If you have a physical impairment that could be improved by surgery
but you refuse to have the operation, you may be barred from receiving
Social Security Disability benefits (both Social Security Disability Insurance (SSDI) and Supplemental Security Income
(SSI)), based on that refusal. Although it's every individual’s right
to choose what health care procedure they have performed, the government
doesn't have to pay you benefits if you don't follow recommended
treatment. Of course, there are some exceptions.
When You Can Be Denied for Failure to Follow Treatment
having surgery could fix your impairment and allow you to return to
work, and your doctor has recommended it, your refusal to have the
surgery may prevent you from receiving disability benefits.
For the Social Security Administration (SSA) to be able to deny you benefits based on "failure to follow prescribed treatment," the following must be true:
- Your impairment prevents you from doing any work.
- The impairment has lasted or is expected to last at least 12 months.
- Your treating doctor has prescribed surgery to treat your condition.
- The surgery is expected to restore your ability to work.
- There is documentation (in your medical records) that you have been prescribed the surgery and you have refused it.
Who prescribed the surgery?
It is important to note that the surgery must be prescribed by your
treating physician. This means that Social Security Administration (SSA)
cannot have one of their physicians, who have not provided you with
treatment, prescribe a surgery that your treating physicians have not.
The SSA, however, will have the final decision as to whether or not the
prescribed surgery would restore your ability to work.
Will surgery restore your ability to work? Before SSA makes this final decision, the agency must:
a full reason from you as to why you are refusing to have the surgery.
This includes making sure you understand why the surgery was prescribed,
the predicted outcome of the surgery, and the effects of refusing the
- Speak with your treating physician to find out what
you were told by your physician and other options you were given by
Individuals who are following alternative
treatment recommendations of their physician, rather than having the
surgery, cannot be considered to be failing to follow prescribed
Before an applicant is denied benefits based on
failure to follow prescribed treatment, the SSA will explain to the
applicant that he or she must have the surgery in order to qualify for
Exceptions: When a Surgery Refusal Can't Cause a Denial
There are exceptions to the failure to follow prescribed treatment rule. These exceptions include the following.
The surgery is against your religion. In order to meet this exception,
you will be asked to provide proof that you are affiliated with the
church and that your religion's views on surgery is well documented
(meaning it is ordinarily known to those who are familiar with the
teachings of your religion). Such proof can be provided by an official
of your religious organization.
- Cataract surgery. The surgery is for cataracts in one eye, but the other eye has severe loss of vision and cannot be corrected.
Your fear of surgery is so intense that having the surgery would cause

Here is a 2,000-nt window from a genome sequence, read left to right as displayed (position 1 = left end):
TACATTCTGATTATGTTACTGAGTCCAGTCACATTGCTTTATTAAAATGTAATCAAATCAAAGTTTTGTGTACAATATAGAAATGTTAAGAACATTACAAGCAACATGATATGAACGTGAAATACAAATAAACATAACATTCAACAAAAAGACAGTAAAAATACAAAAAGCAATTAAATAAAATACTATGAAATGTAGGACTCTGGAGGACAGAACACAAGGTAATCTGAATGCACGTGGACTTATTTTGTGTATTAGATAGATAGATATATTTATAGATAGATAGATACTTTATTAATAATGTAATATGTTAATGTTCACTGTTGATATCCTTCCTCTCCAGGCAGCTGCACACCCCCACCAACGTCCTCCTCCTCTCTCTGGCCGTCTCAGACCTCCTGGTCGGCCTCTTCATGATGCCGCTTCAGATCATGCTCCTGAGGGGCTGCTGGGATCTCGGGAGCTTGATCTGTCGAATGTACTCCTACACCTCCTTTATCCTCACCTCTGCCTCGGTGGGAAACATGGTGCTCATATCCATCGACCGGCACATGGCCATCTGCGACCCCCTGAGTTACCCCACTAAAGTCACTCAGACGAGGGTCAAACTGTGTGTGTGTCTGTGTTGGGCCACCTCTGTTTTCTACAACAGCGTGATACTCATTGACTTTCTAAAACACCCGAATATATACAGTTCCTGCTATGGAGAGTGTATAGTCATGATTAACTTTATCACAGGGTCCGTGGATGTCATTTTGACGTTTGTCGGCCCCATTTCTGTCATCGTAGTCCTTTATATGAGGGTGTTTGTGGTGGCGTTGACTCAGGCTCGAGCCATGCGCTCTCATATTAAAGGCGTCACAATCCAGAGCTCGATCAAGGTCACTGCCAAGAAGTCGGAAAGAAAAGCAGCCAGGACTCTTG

you more harm than good. To prove this exception, your treating
physician must have enough contact with you that he or she is familiar
with the magnitude of your fear. If your treating physician does not
know you well enough to know whether the surgery would do you more harm
than good, the SSA may want an independent examination by a
psychiatrist. Simple fear of the risks of surgery or knowledge of
another who had a similar surgery with poor outcome is not enough to
meet this exception.
- Affordability. You are
unable to afford the surgery and there are no places in your local
community to have the surgery done for free or low cost. To prove this
exception, you must show that you do not have the financial means to
afford surgery and you have looked into all possible low-cost or no cost
- Conflicting advice. Another treating physician advises against the prescribed surgery.
- Previous unsuccessful surgery.
You have already had major surgery for the impairment that was
unsuccessful and another major surgery is prescribed for the same
- High risk. There is a high degree
of risk associated with the surgery because of the extreme or unusual
nature of the surgery. Examples of such surgeries include organ
transplants or open heart surgery.
- Amputation. The surgery is for amputation of an extremity that is at the ankle or above.
SSA may accept other reasonable excuses on a case-by-case basis. The
SSA will make a full evaluation in every case to determine if your
reason for not having the surgery is an acceptable exception.
Which Disability Listings Require You to Have Surgery
way in which you can be approved for disability benefits is by meeting
the requirements of a disability listing from the Social Security “Blue
Book,” which is a list of impairments that are so severe that you will
automatically be approved for benefits if you have all of the
requirements found in that listing.
Those who refuse to have surgery won't be able to meet certain listings. Some of those listings include:
- Reconstructive surgery of a major weight-bearing joint
- Heart transplant
- Liver transplant
- Certain cancer listings, such as cancers treated by bone marrow or stem cell transplantation.
you may still be eligible for disability benefits even if you cannot
meet a listing due to refusing surgery. The other ways in which you can
qualify for benefits is by equaling a listing or proving you are unable to do any work.